• Grain temperature
  • Grain moisture content
  • Grain quality and germination


Sampling stored grain

Probe traps

Collect samples from the areas where insects and mould are most likely to establish first. These areas are generally around openings — hatches, doors, aeration fan inlets, filling and emptying points.

The most common place for insects and mould in a silo is at the top, just below the surface of the peak of grain (see Figure 1). This is because it’s the last place aeration cooling or drying reaches, it’s exposed to the sun heating the headspace, condensation from the headspace and provides easy access for insects through the top lid, inspection hole or vents.

Always follow occupational health and safety guidelines and only climb to the top of a storage if it’s safe to do so.

Always collect samples from beneath the grain surface. At the bottom of a silo this means opening an outlet to run a small amount of grain out. A sampling probe is ideal for collecting grain from the top of a silo, but it’s often impractical or unsafe to climb up a silo with a sampling probe.

Common problem areas in grain stores

Checking for insects

Grain pests can be difficult to find because they are small, fast moving and some prefer the dark while others can be seen on the surface. There are numerous ways to detect them.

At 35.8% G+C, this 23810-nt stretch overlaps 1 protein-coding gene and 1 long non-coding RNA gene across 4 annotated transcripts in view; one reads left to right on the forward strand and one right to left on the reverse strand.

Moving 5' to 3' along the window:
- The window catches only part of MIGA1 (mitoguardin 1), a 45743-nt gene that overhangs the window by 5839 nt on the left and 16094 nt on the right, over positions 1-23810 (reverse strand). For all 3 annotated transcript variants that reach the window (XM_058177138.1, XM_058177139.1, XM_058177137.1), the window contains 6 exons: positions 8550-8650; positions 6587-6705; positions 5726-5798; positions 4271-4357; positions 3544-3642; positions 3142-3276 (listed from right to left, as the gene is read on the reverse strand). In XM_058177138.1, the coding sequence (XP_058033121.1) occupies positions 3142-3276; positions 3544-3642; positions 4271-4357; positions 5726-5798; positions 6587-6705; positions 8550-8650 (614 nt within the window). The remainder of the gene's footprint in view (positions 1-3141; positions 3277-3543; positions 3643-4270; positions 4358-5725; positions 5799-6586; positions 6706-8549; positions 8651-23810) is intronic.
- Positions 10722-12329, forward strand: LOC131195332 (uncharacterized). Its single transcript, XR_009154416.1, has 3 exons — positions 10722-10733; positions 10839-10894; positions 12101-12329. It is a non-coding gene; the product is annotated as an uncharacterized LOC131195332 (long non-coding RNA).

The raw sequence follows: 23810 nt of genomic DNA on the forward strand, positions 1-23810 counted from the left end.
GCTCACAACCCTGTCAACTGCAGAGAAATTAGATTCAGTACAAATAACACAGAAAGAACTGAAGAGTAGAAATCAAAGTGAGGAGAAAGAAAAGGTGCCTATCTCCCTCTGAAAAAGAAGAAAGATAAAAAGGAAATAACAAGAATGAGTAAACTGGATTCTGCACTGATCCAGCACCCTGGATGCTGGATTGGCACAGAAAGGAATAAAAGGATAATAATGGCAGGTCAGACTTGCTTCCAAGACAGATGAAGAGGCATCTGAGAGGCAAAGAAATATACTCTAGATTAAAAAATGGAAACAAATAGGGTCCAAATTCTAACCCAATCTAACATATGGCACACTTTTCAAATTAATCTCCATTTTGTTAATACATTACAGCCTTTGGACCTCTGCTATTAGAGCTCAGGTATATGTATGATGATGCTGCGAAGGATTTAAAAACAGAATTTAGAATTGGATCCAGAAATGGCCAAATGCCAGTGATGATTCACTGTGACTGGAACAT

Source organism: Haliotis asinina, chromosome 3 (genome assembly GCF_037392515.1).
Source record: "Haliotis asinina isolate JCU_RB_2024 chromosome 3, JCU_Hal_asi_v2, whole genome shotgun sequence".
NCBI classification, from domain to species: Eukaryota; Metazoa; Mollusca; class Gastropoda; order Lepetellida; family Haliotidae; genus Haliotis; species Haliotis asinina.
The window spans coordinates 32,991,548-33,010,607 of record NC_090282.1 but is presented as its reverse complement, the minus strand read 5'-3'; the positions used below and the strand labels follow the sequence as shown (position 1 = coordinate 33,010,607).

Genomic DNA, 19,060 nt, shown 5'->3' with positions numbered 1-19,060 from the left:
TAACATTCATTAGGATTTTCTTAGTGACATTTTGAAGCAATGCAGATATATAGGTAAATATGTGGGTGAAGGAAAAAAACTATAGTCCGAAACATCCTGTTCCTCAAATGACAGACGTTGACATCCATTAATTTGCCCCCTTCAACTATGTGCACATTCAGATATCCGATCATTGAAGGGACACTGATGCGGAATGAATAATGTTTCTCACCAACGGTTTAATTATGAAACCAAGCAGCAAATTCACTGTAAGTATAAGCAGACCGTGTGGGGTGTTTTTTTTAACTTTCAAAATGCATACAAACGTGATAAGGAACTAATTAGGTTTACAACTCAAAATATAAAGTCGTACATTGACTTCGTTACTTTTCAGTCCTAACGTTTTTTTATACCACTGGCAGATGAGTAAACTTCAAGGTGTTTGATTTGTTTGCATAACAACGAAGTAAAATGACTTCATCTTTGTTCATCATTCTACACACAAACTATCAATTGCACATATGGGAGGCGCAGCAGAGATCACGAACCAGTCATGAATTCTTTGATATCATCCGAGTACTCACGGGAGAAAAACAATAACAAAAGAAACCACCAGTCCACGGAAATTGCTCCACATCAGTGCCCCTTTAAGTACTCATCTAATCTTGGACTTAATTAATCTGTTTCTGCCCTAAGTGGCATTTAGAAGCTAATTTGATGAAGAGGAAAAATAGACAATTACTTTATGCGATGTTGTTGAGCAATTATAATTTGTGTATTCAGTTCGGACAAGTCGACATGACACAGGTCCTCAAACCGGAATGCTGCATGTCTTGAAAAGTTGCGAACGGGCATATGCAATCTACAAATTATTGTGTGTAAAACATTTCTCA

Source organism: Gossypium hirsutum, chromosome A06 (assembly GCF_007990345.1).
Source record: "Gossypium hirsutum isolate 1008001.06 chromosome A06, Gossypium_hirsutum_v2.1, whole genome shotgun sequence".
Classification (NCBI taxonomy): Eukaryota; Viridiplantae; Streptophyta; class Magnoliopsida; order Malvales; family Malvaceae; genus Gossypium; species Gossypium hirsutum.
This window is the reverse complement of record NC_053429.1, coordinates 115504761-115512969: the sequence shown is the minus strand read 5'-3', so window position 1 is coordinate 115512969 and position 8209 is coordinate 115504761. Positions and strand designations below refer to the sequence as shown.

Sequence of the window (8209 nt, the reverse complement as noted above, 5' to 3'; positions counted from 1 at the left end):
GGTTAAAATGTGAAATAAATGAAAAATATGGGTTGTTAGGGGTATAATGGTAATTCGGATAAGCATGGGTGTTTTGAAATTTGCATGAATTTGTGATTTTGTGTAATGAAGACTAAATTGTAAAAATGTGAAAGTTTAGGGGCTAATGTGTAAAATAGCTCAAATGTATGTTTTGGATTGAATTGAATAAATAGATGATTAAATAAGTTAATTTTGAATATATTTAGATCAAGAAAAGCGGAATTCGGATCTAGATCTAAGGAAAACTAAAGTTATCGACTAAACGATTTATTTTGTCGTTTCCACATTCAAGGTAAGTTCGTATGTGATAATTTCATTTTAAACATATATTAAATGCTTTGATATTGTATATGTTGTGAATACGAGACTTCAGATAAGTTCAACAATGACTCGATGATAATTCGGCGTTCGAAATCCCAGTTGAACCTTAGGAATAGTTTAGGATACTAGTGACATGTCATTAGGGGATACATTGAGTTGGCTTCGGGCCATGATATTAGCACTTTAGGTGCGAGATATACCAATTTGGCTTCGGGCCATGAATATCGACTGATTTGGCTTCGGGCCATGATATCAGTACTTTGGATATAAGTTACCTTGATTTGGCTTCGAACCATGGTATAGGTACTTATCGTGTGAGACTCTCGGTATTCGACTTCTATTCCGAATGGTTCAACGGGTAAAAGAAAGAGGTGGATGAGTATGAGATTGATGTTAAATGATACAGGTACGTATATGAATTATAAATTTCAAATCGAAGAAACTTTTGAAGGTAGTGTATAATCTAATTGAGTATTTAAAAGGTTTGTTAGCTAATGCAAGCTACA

Tie the trap to something inside the storage so it doesn’t get lost or forgotten about before out-loading. Position the trap so a small amount is protruding out the top of the grain to capture insects crawling across the surface as well as those hiding beneath.


Monitoring grain temperature is not only required to manage aeration, it can indicate potential mould or insect activity in the grain stack.
Insect activity generates heat, which provides favourable conditions for mould. When checking grain temperature, go beneath the surface, measuring in the same spot each time. Record test results to identify any temperature spikes, which will prompt further investigation.

Revealing the pest

Grain moisture

Grain moisture content influences mould and insect activity (see Figure 2). Identifying a change in moisture can reveal an issue before it causes significant damage. For example, an increase in grain moisture at the top of a storage could be a result of a leak, condensation or problem with aeration management.

Seed germination and vigour

EFFECTS OF Temperature and moisture on stored grain